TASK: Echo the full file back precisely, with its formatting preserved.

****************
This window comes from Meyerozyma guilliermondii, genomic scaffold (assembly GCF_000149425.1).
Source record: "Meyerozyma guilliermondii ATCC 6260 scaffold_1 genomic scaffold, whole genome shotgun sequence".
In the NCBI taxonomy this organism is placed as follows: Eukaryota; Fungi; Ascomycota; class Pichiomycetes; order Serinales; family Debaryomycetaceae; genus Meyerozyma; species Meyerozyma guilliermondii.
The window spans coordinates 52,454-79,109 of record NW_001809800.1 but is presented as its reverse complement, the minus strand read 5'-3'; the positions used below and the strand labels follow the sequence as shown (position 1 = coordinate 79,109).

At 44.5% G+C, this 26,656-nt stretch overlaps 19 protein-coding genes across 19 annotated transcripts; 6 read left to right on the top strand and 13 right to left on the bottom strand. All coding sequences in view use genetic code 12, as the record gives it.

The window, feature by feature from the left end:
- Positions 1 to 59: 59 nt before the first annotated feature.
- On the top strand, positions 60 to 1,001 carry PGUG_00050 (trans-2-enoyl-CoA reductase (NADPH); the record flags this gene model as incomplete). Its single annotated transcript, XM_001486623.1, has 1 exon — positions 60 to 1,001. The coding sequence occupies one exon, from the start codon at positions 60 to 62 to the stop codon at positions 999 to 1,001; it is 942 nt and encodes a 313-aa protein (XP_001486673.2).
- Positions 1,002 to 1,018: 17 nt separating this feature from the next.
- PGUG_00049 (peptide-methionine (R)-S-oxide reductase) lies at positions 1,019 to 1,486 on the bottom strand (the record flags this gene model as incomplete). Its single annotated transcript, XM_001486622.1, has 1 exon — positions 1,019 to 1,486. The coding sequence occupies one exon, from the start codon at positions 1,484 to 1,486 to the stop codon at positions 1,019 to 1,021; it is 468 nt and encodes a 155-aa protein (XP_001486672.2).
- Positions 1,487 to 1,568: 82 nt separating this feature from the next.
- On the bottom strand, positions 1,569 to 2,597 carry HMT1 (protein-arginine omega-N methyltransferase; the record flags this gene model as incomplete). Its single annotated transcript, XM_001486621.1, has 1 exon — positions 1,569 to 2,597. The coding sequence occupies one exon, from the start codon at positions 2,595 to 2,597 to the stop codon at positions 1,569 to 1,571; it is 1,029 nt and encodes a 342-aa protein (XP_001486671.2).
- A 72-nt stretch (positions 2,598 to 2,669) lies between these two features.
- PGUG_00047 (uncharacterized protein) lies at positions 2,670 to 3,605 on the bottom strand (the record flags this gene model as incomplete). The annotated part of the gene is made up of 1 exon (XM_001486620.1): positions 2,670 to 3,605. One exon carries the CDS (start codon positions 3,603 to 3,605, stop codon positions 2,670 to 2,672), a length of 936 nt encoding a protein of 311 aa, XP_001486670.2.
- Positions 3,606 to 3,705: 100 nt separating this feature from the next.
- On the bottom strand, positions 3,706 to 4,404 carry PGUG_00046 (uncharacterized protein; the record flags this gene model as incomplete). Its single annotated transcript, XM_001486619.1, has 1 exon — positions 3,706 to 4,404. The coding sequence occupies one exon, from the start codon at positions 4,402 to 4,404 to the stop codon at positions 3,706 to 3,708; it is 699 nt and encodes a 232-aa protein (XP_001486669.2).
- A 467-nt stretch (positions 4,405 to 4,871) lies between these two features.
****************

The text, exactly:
This window comes from Meyerozyma guilliermondii, genomic scaffold (assembly GCF_000149425.1).
Source record: "Meyerozyma guilliermondii ATCC 6260 scaffold_1 genomic scaffold, whole genome shotgun sequence".
In the NCBI taxonomy this organism is placed as follows: Eukaryota; Fungi; Ascomycota; class Pichiomycetes; order Serinales; family Debaryomycetaceae; genus Meyerozyma; species Meyerozyma guilliermondii.
The window spans coordinates 52,454-79,109 of record NW_001809800.1 but is presented as its reverse complement, the minus strand read 5'-3'; the positions used below and the strand labels follow the sequence as shown (position 1 = coordinate 79,109).

At 44.5% G+C, this 26,656-nt stretch overlaps 19 protein-coding genes across 19 annotated transcripts; 6 read left to right on the top strand and 13 right to left on the bottom strand. All coding sequences in view use genetic code 12, as the record gives it.

The window, feature by feature from the left end:
- Positions 1 to 59: 59 nt before the first annotated feature.
- On the top strand, positions 60 to 1,001 carry PGUG_00050 (trans-2-enoyl-CoA reductase (NADPH); the record flags this gene model as incomplete). Its single annotated transcript, XM_001486623.1, has 1 exon — positions 60 to 1,001. The coding sequence occupies one exon, from the start codon at positions 60 to 62 to the stop codon at positions 999 to 1,001; it is 942 nt and encodes a 313-aa protein (XP_001486673.2).
- Positions 1,002 to 1,018: 17 nt separating this feature from the next.
- PGUG_00049 (peptide-methionine (R)-S-oxide reductase) lies at positions 1,019 to 1,486 on the bottom strand (the record flags this gene model as incomplete). Its single annotated transcript, XM_001486622.1, has 1 exon — positions 1,019 to 1,486. The coding sequence occupies one exon, from the start codon at positions 1,484 to 1,486 to the stop codon at positions 1,019 to 1,021; it is 468 nt and encodes a 155-aa protein (XP_001486672.2).
- Positions 1,487 to 1,568: 82 nt separating this feature from the next.
- On the bottom strand, positions 1,569 to 2,597 carry HMT1 (protein-arginine omega-N methyltransferase; the record flags this gene model as incomplete). Its single annotated transcript, XM_001486621.1, has 1 exon — positions 1,569 to 2,597. The coding sequence occupies one exon, from the start codon at positions 2,595 to 2,597 to the stop codon at positions 1,569 to 1,571; it is 1,029 nt and encodes a 342-aa protein (XP_001486671.2).
- A 72-nt stretch (positions 2,598 to 2,669) lies between these two features.
- PGUG_00047 (uncharacterized protein) lies at positions 2,670 to 3,605 on the bottom strand (the record flags this gene model as incomplete). The annotated part of the gene is made up of 1 exon (XM_001486620.1): positions 2,670 to 3,605. One exon carries the CDS (start codon positions 3,603 to 3,605, stop codon positions 2,670 to 2,672), a length of 936 nt encoding a protein of 311 aa, XP_001486670.2.
- Positions 3,606 to 3,705: 100 nt separating this feature from the next.
- On the bottom strand, positions 3,706 to 4,404 carry PGUG_00046 (uncharacterized protein; the record flags this gene model as incomplete). Its single annotated transcript, XM_001486619.1, has 1 exon — positions 3,706 to 4,404. The coding sequence occupies one exon, from the start codon at positions 4,402 to 4,404 to the stop codon at positions 3,706 to 3,708; it is 699 nt and encodes a 232-aa protein (XP_001486669.2).
- A 467-nt stretch (positions 4,405 to 4,871) lies between these two features.